Terror alert for Delhi, Kashmir
NEW DELHI, India -- Police and security agencies are on heightened alert for militant attacks in New Delhi on or around India's Independence Day, and in the disputed region of Kashmir in the lead up to local elections, Indian media report.
With Independence Day on August 15 looming, The Press Trust of India reported that intelligence agencies had alerted Delhi authorities to the threat, saying that suspected militants were attempting to sneak into the capital from neighboring areas of the state of Uttar Pradesh.
Quoting police sources, the report said that this was a changed strategy, with militants aiming to set up bases near New Delhi, striking and then returning back to the base.
"Instead of setting up bases in Delhi and risk detection, the terrorists are now establishing bases at certain places near the capital, which allows them to reach here faster, carry out an act and go back," the unnamed sources were quoted as saying.
Meerut, Saharanpur, Moradabad and Aligarh were cities and towns identified by the sources as bases for the militants.
There, Islamic extremist groups like Hizbul Mujahideen, Lashkar-e Taiba and Jaish-e Mohammad, were exploiting religious sympathies of people in the area to "manage hiding places," the sources said in the report.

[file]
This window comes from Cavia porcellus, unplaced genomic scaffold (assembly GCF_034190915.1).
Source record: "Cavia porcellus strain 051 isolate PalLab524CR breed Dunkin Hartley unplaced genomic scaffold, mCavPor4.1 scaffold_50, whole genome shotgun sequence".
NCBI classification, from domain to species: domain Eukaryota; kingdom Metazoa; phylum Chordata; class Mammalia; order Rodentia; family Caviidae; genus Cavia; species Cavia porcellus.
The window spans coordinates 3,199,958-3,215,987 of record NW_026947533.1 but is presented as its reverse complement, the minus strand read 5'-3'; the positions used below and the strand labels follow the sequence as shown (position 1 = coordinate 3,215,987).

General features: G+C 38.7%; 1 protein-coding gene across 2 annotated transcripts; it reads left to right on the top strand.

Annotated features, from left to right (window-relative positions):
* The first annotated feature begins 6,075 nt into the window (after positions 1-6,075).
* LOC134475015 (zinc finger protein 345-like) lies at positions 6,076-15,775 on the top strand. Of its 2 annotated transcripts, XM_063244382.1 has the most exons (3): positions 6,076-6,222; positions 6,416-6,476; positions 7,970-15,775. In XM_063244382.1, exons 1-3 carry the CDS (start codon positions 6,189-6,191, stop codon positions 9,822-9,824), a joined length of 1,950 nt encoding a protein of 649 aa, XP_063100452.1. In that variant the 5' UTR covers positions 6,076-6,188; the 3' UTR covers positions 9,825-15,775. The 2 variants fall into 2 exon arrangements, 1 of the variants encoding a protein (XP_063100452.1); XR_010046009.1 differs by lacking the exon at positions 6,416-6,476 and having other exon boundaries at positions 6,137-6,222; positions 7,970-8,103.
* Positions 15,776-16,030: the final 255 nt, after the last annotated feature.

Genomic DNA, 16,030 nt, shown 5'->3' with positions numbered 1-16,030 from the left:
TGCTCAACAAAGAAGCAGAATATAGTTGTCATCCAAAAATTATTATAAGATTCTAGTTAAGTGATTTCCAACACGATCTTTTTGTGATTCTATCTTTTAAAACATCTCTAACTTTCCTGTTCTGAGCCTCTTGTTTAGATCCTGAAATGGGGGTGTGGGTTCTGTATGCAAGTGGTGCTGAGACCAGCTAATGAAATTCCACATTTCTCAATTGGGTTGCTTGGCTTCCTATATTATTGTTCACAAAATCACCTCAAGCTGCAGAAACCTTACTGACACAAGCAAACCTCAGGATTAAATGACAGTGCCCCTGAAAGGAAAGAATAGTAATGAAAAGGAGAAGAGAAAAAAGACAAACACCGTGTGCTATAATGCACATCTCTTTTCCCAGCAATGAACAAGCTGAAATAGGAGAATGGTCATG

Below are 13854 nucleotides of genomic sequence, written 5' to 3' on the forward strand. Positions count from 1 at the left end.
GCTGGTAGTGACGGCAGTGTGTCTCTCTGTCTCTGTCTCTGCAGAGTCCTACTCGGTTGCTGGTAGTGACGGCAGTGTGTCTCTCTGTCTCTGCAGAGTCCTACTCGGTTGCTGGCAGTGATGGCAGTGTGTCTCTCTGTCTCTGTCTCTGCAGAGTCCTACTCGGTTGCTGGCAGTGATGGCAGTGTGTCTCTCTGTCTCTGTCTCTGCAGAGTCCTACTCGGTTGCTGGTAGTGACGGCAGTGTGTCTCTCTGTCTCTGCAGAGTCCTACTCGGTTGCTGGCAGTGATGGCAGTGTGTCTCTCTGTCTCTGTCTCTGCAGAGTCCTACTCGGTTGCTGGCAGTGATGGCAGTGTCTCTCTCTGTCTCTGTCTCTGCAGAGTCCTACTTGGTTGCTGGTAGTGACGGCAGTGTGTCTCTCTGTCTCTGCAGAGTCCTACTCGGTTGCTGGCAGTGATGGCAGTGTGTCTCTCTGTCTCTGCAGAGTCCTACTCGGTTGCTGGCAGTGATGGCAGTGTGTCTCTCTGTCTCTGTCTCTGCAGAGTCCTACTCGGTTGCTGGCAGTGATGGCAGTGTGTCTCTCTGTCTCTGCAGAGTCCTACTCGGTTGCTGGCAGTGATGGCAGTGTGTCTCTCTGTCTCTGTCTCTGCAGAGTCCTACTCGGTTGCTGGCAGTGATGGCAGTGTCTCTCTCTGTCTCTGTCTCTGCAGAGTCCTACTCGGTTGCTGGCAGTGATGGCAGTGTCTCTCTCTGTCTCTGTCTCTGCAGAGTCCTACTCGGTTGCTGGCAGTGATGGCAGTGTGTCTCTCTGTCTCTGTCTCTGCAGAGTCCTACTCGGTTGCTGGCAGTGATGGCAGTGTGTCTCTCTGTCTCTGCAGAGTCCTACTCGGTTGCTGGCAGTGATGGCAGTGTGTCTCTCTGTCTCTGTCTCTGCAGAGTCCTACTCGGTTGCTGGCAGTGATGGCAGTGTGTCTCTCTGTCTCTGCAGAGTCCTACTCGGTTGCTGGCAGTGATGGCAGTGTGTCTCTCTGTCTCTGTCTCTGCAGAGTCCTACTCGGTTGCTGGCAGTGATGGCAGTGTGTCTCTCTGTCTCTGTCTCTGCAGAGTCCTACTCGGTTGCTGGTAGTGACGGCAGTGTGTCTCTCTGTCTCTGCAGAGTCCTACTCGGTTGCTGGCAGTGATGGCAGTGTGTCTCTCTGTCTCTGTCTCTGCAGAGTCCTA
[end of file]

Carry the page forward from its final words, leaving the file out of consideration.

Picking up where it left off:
The groups were also encouraging local youths from Uttar Pradesh, Maharashtra, West Bengal and Andhra Pradesh to join their cause, the sources added.
The report said that some of the youths had been sent to Kashmir for militant training.
A bloody separatist revolt in Indian-controlled Kashmir has claimed the lives of at least 25,000 people since 1989.
Kashmir election violence warning
India blames Pakistan for encouraging separatist militancy and has called on Islamabad to curb what New Delhi calls "cross-border terrorism." Pakistan denies the charge, but has vowed to crack down on separatist insurgency.
Since that commitment from Pakistan President Pervez Musharraf, New Delhi says the number of incursions has reduced, but still continue.
However, local media on Sunday reported that violence in the disputed region could increase ahead of the two-phased state-legislative elections to be held in Jammu-Kashmir during September and October.
Following last week's announcement of the poll schedule, security agencies stumbled on a plan to target one politician every day in a bid to sabotage the elections, the Press Trust of India reported.
Unnamed official sources told the PTI that several militant groups had directed their members to carry out attacks on offices of various political parties as well as discourage anyone from voting.
Officials say elaborate security measures will be made to ensure there is no disruption to the polling.
The State Assembly elections, which many Kashmiri separatist leaders oppose and have claimed will be rigged by the federal government, could help ease tensions between India and Pakistan, both of whom claim the Himalayan province.
New Delhi hopes that a good voter turnout and peaceful and fair process will ease tensions and curb human rights abuses in the northern state, as well as appease estranged Kashmiri political parties and bring them back into the federal fold.
Voter turnout in elections in Kashmir has been poor in the past due to fear of reprisals by Islamic militants.
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